Walmart kills its Amazon Prime copycat

The company gets rid of ShippingPass to make room for free two-day shipping for all.

Ben Fox Rubin Former senior reporter
Ben Fox Rubin was a senior reporter for CNET News in Manhattan, reporting on Amazon, e-commerce and mobile payments. He previously worked as a reporter for The Wall Street Journal and got his start at newspapers in New York, Connecticut and Massachusetts.
Ben Fox Rubin
3 min read

ShippingPass is going away, but two-day shipping is now all-you-can-eat (starting at $35).

Francis Joseph Dean/Getty Images

Walmart waited a decade to introduce a membership shipping service to compete against Amazon's hugely successful Prime program. Less than two years later, it's killing off the new service and changing tactics.

The big-box retailer said Tuesday it got rid of ShippingPass, which offered unlimited two-day shipments on Walmart.com for $49 annually. In its place, Walmart cut the minimum for free shipping and sped up those deliveries.

You can now get free shipping for orders of at least $35, down from $50, and get your items in two days, down from four to seven days for standard shipping. (The change rolls out at 8 a.m. ET Tuesday.) That's an improvement from Amazon's offer for non-Prime members, with free shipping kicking in at $49 and orders taking five to eight days to arrive.

"At this day and age, two-day shipping is table stakes, so we don't think we should charge membership for it," Marc Lore, Walmart's new US head of e-commerce, told reporters ahead of the announcement.

Lore's comment might be seen as a dig at Amazon, which charges $99 annually for Prime and the service's most popular benefit of unlimited, two-day shipping. Yet, the move also shows how much Amazon and Prime have changed the world of commerce, forcing Walmart -- the world's biggest retailer by revenue -- to finally give in to two-day shipping as a default. Others retailers may follow suit to keep up.

While plenty of US retailers offer free shipping at a minimum amount, there aren't all that many that offer free two-day deliveries. For instance, Best Buy does for thousands of items, at a $35 minimum, while Under Armour does for orders over $175. Many others provide free three- to five-day shipping, or slower, instead. E-commerce site Jet.com, which Walmart acquired last year, offers free shipping at $35, but deliveries take two to five days.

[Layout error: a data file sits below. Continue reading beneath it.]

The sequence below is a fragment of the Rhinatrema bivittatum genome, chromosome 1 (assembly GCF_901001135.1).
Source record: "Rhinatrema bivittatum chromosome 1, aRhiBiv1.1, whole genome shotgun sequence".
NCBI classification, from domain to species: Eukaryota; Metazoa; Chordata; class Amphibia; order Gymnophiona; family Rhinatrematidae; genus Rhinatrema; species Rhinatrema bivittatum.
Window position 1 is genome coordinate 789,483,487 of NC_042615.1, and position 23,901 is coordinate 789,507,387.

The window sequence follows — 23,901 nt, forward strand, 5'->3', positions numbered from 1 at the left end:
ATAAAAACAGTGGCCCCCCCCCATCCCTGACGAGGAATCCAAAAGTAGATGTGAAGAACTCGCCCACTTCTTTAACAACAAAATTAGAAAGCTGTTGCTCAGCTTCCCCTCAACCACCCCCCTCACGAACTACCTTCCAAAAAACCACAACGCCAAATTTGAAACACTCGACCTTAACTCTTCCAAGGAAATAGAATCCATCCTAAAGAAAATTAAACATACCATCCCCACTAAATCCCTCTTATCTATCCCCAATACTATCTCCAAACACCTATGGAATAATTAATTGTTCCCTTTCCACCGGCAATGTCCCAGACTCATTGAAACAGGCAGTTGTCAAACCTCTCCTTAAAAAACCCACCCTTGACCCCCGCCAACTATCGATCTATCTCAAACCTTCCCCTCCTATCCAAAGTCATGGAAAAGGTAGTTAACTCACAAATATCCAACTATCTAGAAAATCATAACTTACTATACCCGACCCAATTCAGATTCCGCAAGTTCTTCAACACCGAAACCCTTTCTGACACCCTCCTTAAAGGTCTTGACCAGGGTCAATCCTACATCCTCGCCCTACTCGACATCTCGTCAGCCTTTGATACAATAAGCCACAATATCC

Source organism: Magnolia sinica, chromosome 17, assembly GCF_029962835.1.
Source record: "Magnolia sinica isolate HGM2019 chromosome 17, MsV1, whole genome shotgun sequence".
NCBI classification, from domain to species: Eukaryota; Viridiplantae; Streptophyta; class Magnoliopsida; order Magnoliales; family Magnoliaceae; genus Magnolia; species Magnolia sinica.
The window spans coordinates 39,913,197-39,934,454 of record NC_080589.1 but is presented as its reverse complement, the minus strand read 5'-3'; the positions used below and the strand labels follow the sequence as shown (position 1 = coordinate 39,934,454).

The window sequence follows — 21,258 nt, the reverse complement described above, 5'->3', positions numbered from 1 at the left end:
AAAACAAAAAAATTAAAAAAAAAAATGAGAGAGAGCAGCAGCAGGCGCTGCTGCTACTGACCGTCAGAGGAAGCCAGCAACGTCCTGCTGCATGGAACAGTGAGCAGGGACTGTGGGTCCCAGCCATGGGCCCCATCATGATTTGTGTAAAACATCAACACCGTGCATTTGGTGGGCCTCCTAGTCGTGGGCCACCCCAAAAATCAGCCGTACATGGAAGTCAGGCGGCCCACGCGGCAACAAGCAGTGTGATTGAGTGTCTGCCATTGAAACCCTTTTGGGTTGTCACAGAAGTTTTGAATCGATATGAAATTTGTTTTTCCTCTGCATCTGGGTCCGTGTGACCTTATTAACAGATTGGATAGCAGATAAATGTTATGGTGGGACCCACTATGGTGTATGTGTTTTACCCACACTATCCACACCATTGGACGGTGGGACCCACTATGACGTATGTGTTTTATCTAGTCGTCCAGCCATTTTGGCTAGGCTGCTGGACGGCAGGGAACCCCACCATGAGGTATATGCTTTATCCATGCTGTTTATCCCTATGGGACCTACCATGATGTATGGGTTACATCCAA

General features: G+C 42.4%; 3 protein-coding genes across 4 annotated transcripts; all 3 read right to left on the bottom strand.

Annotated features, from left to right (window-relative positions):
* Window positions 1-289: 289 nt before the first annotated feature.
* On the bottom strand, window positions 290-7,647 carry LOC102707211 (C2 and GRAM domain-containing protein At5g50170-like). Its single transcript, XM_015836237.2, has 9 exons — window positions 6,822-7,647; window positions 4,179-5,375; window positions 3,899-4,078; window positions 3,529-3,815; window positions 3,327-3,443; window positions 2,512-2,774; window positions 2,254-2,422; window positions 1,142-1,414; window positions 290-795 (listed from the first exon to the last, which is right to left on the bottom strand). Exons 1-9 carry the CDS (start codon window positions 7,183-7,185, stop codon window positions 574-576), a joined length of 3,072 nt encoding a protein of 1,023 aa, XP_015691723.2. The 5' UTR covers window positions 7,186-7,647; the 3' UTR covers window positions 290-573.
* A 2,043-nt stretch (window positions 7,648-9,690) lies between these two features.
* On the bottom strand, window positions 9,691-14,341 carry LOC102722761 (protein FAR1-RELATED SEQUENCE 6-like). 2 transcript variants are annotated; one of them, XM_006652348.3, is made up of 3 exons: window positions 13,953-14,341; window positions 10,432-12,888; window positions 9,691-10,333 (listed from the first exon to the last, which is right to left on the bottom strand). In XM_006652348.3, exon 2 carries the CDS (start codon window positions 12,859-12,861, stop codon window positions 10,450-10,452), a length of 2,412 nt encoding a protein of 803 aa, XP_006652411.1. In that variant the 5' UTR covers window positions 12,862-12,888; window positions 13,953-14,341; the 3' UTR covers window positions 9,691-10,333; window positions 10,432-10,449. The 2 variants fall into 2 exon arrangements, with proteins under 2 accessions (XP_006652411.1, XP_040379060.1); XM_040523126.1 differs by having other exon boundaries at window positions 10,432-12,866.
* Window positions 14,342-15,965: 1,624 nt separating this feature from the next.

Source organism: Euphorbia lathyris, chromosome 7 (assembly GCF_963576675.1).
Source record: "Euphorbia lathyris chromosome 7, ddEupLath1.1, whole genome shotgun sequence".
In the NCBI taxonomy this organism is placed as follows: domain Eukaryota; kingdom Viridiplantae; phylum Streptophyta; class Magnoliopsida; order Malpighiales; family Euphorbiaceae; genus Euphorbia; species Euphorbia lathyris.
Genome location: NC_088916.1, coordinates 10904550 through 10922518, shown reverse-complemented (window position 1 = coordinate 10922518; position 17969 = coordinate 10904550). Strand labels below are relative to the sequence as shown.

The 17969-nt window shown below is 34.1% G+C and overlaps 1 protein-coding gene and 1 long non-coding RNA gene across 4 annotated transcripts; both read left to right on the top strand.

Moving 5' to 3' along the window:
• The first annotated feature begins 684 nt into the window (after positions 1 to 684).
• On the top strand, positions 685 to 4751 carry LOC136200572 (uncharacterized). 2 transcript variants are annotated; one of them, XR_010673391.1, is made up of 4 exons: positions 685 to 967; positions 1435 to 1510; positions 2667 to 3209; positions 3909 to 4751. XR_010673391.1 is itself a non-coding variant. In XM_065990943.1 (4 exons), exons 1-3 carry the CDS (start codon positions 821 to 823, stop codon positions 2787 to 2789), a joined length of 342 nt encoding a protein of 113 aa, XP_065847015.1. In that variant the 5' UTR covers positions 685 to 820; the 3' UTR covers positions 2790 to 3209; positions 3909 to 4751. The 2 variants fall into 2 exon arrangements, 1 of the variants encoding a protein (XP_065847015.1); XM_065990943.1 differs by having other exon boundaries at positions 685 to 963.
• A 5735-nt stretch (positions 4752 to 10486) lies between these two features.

Walmart's two-day service appears to be targeted at online shoppers that have yet to join Prime. An estimated 44 percent of US households subscribe to Prime, making them far more likely to shop regularly with Amazon. Instead of going after those loyal Amazon customers with a rival membership program, Walmart is now trying to gain a stronger following with the other 56 percent and steal away a few non-Prime Amazon customers along the way.

There are still big differences between Walmart and Amazon's offers. First, Amazon's Prime offers two-day shipping without order minimums. Also Prime has a lot more benefits, including music and video libraries. And, Amazon's selection is still far greater than the over 2 million items Walmart is offering for its two-day shipping. All those differences have contributed to Amazon becoming the leading e-retailer in the US, while Walmart.com is a distant second place, according to Euromonitor.

Walmart's latest move, though, highlights its newly aggressive stance to try fighting Amazon and grow online, especially after it bought Jet, which Lore founded, for $3.3 billion last year.

For two-day shipping through Walmart, orders need to be made by 2 p.m. your time. After then, the delivery will come in three days instead. In addition to the new shipping service to homes and Walmart stores, the company will still offer same-day in-store pickup on certain items and online grocery pickup -- with plans to expand that service this year.

Lore declined to say how many ShippingPass members Walmart had, adding that they will get refunds. The company also stressed the point that ShippingPass was a pilot program that was continually tweaked. The new two-day shipping for everyone was the next natural step and more "customer-centric," the company said.

Let's see: refusing to disclose membership numbers, introducing then scrapping programs, and saying things like "customer-centric." Yep, Walmart is at least sounding a lot more like Amazon already.

CNET Magazine: Check out a sample of the stories you'll find in CNET's newsstand edition.

Tech Enabled: CNET chronicles tech's role in providing new kinds of accessibility.